‘No Mercy’ for Democracy Activists Sentenced to Hang, Myanmar Junta Says
By The Irrawaddy 9 June 2022
Myanmar’s junta has vowed to carry out the death sentences of leading activists Ko Jimmy and Ko Phyo Zeya Thaw, despite widespread condemnation of the decision, both internationally and locally.
The United Nations and a number of countries and other world organizations has joined local groups in condemning the junta’s recent announcement that it had approved death sentences handed to four anti-regime activists—including veteran democracy activist Ko Jimmy (aka Kyaw Min Yu) and Ko Phyo Zeya Thaw, a former lawmaker from ousted State Counselor Daw Aung San Suu Kyi’s party—and called on the junta to reverse the order.
Amid the condemnations, junta spokesman Zaw Min Tun said the activists would definitely be executed, in a follow-up report by Radio Free Asia published on Tuesday, three days after the order was confirmed.
“It [the executions] will definitely carry on. There won’t be mercy [for those sentenced to death]. They have finished the appeal process,” the spokesman responded when asked whether junta chief Min Aung Hlaing would consider issuing a stay of execution.
The junta on Wednesday night also aired details of how the pair came to be convicted and sentenced to death for their anti-regime activities, in a move apparently aimed at winning public support for the executions.
After being arrested in townships in which the junta has declared martial law, Ko Jimmy and Ko Phyo Zeya Thaw were sentenced to death on terrorism charges in January by a military tribunal for masterminding armed resistance operations in Yangon.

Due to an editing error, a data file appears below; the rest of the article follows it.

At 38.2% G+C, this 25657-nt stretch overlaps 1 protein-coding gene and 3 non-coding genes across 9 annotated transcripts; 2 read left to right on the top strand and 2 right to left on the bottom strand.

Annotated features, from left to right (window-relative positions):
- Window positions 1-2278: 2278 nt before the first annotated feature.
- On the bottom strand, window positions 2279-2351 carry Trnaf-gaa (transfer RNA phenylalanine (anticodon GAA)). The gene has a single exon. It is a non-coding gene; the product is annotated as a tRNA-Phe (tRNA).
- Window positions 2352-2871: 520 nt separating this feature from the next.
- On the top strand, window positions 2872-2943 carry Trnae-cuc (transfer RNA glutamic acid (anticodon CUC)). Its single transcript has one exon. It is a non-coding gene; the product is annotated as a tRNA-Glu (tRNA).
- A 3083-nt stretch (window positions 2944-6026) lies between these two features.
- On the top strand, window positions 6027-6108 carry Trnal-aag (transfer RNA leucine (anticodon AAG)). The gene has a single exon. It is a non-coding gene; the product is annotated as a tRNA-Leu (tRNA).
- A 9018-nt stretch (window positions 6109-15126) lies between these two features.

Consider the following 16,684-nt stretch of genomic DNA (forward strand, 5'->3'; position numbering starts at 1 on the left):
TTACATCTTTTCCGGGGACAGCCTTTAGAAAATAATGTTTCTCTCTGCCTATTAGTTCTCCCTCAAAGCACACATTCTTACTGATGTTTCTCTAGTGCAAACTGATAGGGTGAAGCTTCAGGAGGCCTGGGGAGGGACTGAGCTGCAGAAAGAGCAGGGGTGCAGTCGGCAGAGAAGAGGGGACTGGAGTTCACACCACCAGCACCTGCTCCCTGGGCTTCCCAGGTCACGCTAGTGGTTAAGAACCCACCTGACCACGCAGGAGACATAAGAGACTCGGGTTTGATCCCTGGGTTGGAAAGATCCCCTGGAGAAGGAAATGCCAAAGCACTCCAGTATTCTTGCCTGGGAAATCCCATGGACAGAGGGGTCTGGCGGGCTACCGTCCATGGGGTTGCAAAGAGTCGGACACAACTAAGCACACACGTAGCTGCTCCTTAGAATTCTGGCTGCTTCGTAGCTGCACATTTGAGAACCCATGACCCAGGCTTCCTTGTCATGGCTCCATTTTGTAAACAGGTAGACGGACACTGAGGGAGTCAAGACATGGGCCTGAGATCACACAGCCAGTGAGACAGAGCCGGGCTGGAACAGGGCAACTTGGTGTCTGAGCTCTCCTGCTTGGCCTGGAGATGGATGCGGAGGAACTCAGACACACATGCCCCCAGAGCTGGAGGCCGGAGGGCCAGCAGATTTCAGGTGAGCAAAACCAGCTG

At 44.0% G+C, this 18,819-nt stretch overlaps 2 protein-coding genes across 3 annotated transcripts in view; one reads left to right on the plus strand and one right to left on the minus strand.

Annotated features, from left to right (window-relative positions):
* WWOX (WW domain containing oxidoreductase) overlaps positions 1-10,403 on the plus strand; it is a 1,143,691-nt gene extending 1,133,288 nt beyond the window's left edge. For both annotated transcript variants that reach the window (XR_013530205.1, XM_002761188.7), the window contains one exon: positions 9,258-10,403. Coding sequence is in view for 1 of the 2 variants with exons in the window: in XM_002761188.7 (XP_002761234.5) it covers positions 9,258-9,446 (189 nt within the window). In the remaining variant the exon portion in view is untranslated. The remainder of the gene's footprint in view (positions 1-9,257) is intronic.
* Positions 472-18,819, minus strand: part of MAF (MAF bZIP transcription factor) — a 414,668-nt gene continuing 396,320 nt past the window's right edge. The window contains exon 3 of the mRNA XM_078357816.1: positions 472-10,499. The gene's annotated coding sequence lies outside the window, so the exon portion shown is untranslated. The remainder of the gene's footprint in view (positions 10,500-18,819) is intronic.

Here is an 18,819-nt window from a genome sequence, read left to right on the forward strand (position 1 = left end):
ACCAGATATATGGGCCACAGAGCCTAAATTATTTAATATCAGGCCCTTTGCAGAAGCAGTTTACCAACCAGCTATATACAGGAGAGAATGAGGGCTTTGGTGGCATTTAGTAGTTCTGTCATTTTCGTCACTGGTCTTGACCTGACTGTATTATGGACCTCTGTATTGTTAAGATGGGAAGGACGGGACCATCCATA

In imposing martial law, the junta transferred all executive and judicial authority to the head of the relevant regional military command, meaning appeals to reverse the death sentences can only be made to junta chief Min Aung Hlaing.
The two other men whose executions were approved are Hla Myo Aung and Aung Thura Zaw, who were earlier sentenced to death for killing a woman who was an alleged military informant.
A total of 114 prisoners have been sentenced to death since the coup, including students and anti-coup activists—two of them minors. Of the 114, the four are the first to have their sentences approved. The condemned prisoners were subjected to unfair trials, and denied their legal rights to counsel and to defend themselves, for their roles in the revolutionary movement against the junta.
“Min Aung Hlaing and his regime have already committed many unforgivable mistakes against the whole of Myanmar’s society, from the coup itself to the arrests of elected leaders to mass killings of citizens and more. The execution would be another unforgivable mistake,” political analyst Naing Khit wrote recently.
He warned that hanging the two popular figures, who are dear to many in Myanmar and are regarded by the public as symbols of the ongoing anti-regime resistance, would certainly escalate that resistance and bring about all-out war from all of the junta’s opponents as well as the general public.
“Such a move will also lead to global condemnation and cement the junta’s reputation as among the worst of the worst human rights abusers in Asia,” said Phil Robertson, deputy director of US-based Human Rights Watch.